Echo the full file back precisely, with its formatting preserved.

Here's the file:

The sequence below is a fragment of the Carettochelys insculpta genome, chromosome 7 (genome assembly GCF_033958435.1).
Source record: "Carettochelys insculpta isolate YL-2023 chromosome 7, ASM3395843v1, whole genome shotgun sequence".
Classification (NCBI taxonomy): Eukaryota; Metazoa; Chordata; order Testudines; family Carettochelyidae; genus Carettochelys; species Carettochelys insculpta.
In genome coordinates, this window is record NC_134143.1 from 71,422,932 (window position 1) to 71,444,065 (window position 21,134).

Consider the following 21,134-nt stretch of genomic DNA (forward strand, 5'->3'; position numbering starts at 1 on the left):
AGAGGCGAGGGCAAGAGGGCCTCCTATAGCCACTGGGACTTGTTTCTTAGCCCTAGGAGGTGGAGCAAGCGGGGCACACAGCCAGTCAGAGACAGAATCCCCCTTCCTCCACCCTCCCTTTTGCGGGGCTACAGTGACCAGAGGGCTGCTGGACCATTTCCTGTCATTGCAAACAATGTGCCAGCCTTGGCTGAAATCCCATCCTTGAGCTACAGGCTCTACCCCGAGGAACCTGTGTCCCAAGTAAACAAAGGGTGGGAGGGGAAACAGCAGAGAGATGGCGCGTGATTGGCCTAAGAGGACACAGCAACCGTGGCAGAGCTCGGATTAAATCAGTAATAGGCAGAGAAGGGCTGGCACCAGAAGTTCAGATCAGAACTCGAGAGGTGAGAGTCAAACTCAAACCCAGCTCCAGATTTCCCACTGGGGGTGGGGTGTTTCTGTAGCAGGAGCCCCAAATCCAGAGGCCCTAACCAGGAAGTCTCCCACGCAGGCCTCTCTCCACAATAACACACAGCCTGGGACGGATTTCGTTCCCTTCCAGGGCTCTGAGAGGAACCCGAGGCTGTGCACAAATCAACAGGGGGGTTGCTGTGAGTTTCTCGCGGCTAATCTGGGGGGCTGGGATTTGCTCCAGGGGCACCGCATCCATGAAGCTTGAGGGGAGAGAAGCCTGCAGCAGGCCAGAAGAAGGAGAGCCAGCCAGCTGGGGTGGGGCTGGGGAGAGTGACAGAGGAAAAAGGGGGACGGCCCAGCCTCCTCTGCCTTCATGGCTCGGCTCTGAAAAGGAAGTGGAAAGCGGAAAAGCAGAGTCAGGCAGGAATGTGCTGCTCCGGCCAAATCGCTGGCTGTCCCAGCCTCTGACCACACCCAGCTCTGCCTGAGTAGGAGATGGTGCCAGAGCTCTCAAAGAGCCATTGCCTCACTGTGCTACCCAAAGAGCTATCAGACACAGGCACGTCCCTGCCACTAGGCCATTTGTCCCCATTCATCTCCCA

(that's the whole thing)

The sequence below is a fragment of the Carettochelys insculpta genome, chromosome 7 (genome assembly GCF_033958435.1).
Source record: "Carettochelys insculpta isolate YL-2023 chromosome 7, ASM3395843v1, whole genome shotgun sequence".
Classification (NCBI taxonomy): Eukaryota; Metazoa; Chordata; order Testudines; family Carettochelyidae; genus Carettochelys; species Carettochelys insculpta.
In genome coordinates, this window is record NC_134143.1 from 71,422,932 (window position 1) to 71,444,065 (window position 21,134).

Consider the following 21,134-nt stretch of genomic DNA (forward strand, 5'->3'; position numbering starts at 1 on the left):
AGAGGCGAGGGCAAGAGGGCCTCCTATAGCCACTGGGACTTGTTTCTTAGCCCTAGGAGGTGGAGCAAGCGGGGCACACAGCCAGTCAGAGACAGAATCCCCCTTCCTCCACCCTCCCTTTTGCGGGGCTACAGTGACCAGAGGGCTGCTGGACCATTTCCTGTCATTGCAAACAATGTGCCAGCCTTGGCTGAAATCCCATCCTTGAGCTACAGGCTCTACCCCGAGGAACCTGTGTCCCAAGTAAACAAAGGGTGGGAGGGGAAACAGCAGAGAGATGGCGCGTGATTGGCCTAAGAGGACACAGCAACCGTGGCAGAGCTCGGATTAAATCAGTAATAGGCAGAGAAGGGCTGGCACCAGAAGTTCAGATCAGAACTCGAGAGGTGAGAGTCAAACTCAAACCCAGCTCCAGATTTCCCACTGGGGGTGGGGTGTTTCTGTAGCAGGAGCCCCAAATCCAGAGGCCCTAACCAGGAAGTCTCCCACGCAGGCCTCTCTCCACAATAACACACAGCCTGGGACGGATTTCGTTCCCTTCCAGGGCTCTGAGAGGAACCCGAGGCTGTGCACAAATCAACAGGGGGGTTGCTGTGAGTTTCTCGCGGCTAATCTGGGGGGCTGGGATTTGCTCCAGGGGCACCGCATCCATGAAGCTTGAGGGGAGAGAAGCCTGCAGCAGGCCAGAAGAAGGAGAGCCAGCCAGCTGGGGTGGGGCTGGGGAGAGTGACAGAGGAAAAAGGGGGACGGCCCAGCCTCCTCTGCCTTCATGGCTCGGCTCTGAAAAGGAAGTGGAAAGCGGAAAAGCAGAGTCAGGCAGGAATGTGCTGCTCCGGCCAAATCGCTGGCTGTCCCAGCCTCTGACCACACCCAGCTCTGCCTGAGTAGGAGATGGTGCCAGAGCTCTCAAAGAGCCATTGCCTCACTGTGCTACCCAAAGAGCTATCAGACACAGGCACGTCCCTGCCACTAGGCCATTTGTCCCCATTCATCTCCCA